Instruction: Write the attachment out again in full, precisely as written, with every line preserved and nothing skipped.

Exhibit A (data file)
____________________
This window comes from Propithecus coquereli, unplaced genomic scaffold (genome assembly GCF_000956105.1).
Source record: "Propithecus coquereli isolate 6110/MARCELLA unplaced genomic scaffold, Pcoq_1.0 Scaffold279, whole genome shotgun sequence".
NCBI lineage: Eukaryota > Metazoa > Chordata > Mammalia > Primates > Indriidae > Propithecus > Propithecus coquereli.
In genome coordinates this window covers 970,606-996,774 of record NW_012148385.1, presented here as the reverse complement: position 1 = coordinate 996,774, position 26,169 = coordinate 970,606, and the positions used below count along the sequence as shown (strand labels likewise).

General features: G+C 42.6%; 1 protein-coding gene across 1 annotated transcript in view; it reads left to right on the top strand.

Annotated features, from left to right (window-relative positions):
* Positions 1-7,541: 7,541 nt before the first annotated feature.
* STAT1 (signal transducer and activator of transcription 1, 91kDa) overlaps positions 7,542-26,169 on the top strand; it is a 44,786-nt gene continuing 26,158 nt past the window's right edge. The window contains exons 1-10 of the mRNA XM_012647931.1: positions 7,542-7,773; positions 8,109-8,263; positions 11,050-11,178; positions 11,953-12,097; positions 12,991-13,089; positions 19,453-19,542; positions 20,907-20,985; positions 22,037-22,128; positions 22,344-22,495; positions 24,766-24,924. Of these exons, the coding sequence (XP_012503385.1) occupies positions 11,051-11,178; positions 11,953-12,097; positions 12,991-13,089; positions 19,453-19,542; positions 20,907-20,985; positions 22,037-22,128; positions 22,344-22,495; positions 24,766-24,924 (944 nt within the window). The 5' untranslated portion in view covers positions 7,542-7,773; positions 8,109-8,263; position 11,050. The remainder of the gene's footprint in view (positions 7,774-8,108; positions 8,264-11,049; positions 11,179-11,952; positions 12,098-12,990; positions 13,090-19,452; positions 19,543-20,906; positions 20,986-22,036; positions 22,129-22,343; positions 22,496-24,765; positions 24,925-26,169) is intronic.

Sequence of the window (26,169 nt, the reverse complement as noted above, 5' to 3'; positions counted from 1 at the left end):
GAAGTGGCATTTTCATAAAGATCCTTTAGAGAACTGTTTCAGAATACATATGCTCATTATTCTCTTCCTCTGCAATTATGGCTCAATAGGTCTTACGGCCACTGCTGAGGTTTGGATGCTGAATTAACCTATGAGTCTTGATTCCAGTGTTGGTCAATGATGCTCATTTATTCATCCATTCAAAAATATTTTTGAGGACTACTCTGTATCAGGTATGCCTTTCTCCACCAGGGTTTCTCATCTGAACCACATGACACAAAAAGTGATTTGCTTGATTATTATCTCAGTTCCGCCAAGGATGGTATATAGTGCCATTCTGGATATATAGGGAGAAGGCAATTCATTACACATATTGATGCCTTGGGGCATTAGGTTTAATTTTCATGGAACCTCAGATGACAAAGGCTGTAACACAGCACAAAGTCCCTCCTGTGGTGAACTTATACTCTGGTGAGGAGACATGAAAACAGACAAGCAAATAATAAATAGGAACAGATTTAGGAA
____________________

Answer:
This window comes from Propithecus coquereli, unplaced genomic scaffold (genome assembly GCF_000956105.1).
Source record: "Propithecus coquereli isolate 6110/MARCELLA unplaced genomic scaffold, Pcoq_1.0 Scaffold279, whole genome shotgun sequence".
NCBI lineage: Eukaryota > Metazoa > Chordata > Mammalia > Primates > Indriidae > Propithecus > Propithecus coquereli.
In genome coordinates this window covers 970,606-996,774 of record NW_012148385.1, presented here as the reverse complement: position 1 = coordinate 996,774, position 26,169 = coordinate 970,606, and the positions used below count along the sequence as shown (strand labels likewise).

General features: G+C 42.6%; 1 protein-coding gene across 1 annotated transcript in view; it reads left to right on the top strand.

Annotated features, from left to right (window-relative positions):
* Positions 1-7,541: 7,541 nt before the first annotated feature.
* STAT1 (signal transducer and activator of transcription 1, 91kDa) overlaps positions 7,542-26,169 on the top strand; it is a 44,786-nt gene continuing 26,158 nt past the window's right edge. The window contains exons 1-10 of the mRNA XM_012647931.1: positions 7,542-7,773; positions 8,109-8,263; positions 11,050-11,178; positions 11,953-12,097; positions 12,991-13,089; positions 19,453-19,542; positions 20,907-20,985; positions 22,037-22,128; positions 22,344-22,495; positions 24,766-24,924. Of these exons, the coding sequence (XP_012503385.1) occupies positions 11,051-11,178; positions 11,953-12,097; positions 12,991-13,089; positions 19,453-19,542; positions 20,907-20,985; positions 22,037-22,128; positions 22,344-22,495; positions 24,766-24,924 (944 nt within the window). The 5' untranslated portion in view covers positions 7,542-7,773; positions 8,109-8,263; position 11,050. The remainder of the gene's footprint in view (positions 7,774-8,108; positions 8,264-11,049; positions 11,179-11,952; positions 12,098-12,990; positions 13,090-19,452; positions 19,543-20,906; positions 20,986-22,036; positions 22,129-22,343; positions 22,496-24,765; positions 24,925-26,169) is intronic.

Sequence of the window (26,169 nt, the reverse complement as noted above, 5' to 3'; positions counted from 1 at the left end):
GAAGTGGCATTTTCATAAAGATCCTTTAGAGAACTGTTTCAGAATACATATGCTCATTATTCTCTTCCTCTGCAATTATGGCTCAATAGGTCTTACGGCCACTGCTGAGGTTTGGATGCTGAATTAACCTATGAGTCTTGATTCCAGTGTTGGTCAATGATGCTCATTTATTCATCCATTCAAAAATATTTTTGAGGACTACTCTGTATCAGGTATGCCTTTCTCCACCAGGGTTTCTCATCTGAACCACATGACACAAAAAGTGATTTGCTTGATTATTATCTCAGTTCCGCCAAGGATGGTATATAGTGCCATTCTGGATATATAGGGAGAAGGCAATTCATTACACATATTGATGCCTTGGGGCATTAGGTTTAATTTTCATGGAACCTCAGATGACAAAGGCTGTAACACAGCACAAAGTCCCTCCTGTGGTGAACTTATACTCTGGTGAGGAGACATGAAAACAGACAAGCAAATAATAAATAGGAACAGATTTAGGAA